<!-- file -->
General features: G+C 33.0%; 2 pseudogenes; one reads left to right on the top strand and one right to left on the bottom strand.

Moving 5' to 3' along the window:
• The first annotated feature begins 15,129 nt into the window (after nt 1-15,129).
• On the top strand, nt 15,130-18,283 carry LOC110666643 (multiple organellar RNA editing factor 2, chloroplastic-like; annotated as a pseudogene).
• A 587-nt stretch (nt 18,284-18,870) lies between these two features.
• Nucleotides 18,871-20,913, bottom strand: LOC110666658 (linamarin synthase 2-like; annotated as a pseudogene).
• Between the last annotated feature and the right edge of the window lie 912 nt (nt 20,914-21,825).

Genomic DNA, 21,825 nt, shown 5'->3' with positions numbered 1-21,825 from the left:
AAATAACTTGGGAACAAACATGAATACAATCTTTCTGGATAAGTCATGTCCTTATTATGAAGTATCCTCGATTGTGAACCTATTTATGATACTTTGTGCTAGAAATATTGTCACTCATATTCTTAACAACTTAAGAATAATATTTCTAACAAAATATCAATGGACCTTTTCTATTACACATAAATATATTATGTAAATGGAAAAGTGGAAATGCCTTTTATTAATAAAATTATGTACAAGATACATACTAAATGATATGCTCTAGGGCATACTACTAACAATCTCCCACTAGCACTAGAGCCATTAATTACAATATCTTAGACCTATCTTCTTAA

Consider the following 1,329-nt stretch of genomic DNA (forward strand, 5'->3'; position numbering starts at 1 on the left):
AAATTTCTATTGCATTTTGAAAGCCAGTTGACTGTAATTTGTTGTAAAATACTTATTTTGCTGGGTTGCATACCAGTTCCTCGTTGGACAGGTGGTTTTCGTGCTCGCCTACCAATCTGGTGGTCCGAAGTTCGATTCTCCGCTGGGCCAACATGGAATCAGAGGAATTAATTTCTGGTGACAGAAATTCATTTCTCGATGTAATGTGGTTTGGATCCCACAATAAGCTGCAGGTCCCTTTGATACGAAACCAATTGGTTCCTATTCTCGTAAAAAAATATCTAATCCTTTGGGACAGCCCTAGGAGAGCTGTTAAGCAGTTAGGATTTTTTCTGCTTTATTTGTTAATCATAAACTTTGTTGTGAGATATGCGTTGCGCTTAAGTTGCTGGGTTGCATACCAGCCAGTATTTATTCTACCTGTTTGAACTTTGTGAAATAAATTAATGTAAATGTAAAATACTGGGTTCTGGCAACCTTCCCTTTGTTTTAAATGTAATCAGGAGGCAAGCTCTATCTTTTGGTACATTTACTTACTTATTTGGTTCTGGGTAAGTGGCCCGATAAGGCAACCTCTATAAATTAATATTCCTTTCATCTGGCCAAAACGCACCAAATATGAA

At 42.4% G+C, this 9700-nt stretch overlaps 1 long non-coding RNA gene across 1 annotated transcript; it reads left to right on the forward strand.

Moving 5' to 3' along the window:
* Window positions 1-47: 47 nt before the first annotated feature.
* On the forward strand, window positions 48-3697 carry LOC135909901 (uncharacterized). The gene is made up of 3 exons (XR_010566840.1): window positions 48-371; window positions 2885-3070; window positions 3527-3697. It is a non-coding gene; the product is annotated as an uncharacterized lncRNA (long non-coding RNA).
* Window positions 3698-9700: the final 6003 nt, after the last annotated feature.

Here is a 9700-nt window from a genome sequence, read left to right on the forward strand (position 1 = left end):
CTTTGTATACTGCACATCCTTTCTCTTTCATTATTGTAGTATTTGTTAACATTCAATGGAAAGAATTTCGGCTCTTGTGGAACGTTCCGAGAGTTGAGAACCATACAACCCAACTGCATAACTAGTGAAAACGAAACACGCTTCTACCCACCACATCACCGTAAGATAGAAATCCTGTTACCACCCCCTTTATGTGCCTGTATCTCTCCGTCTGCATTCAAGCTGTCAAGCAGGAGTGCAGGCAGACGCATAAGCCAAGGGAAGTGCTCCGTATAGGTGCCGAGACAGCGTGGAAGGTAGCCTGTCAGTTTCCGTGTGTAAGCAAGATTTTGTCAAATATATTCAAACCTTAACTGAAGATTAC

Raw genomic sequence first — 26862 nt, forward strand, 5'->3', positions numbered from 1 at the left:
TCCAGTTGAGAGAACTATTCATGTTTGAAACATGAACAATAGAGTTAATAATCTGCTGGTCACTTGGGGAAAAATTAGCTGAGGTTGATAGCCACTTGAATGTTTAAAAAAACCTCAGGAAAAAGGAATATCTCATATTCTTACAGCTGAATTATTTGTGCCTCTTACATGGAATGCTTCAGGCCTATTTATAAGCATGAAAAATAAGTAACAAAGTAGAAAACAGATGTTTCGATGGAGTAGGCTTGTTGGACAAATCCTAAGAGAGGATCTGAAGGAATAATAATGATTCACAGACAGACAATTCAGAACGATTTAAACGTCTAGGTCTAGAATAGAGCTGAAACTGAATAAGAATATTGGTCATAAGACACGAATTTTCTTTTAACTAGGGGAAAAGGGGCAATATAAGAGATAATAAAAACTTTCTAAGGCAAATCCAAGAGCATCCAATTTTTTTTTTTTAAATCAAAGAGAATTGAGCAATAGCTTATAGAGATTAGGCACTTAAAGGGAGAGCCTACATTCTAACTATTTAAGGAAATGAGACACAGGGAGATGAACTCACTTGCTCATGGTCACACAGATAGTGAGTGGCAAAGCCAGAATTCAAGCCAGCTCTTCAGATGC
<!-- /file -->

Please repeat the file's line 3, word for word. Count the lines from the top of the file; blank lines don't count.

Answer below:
• The first annotated feature begins 15,129 nt into the window (after nt 1-15,129).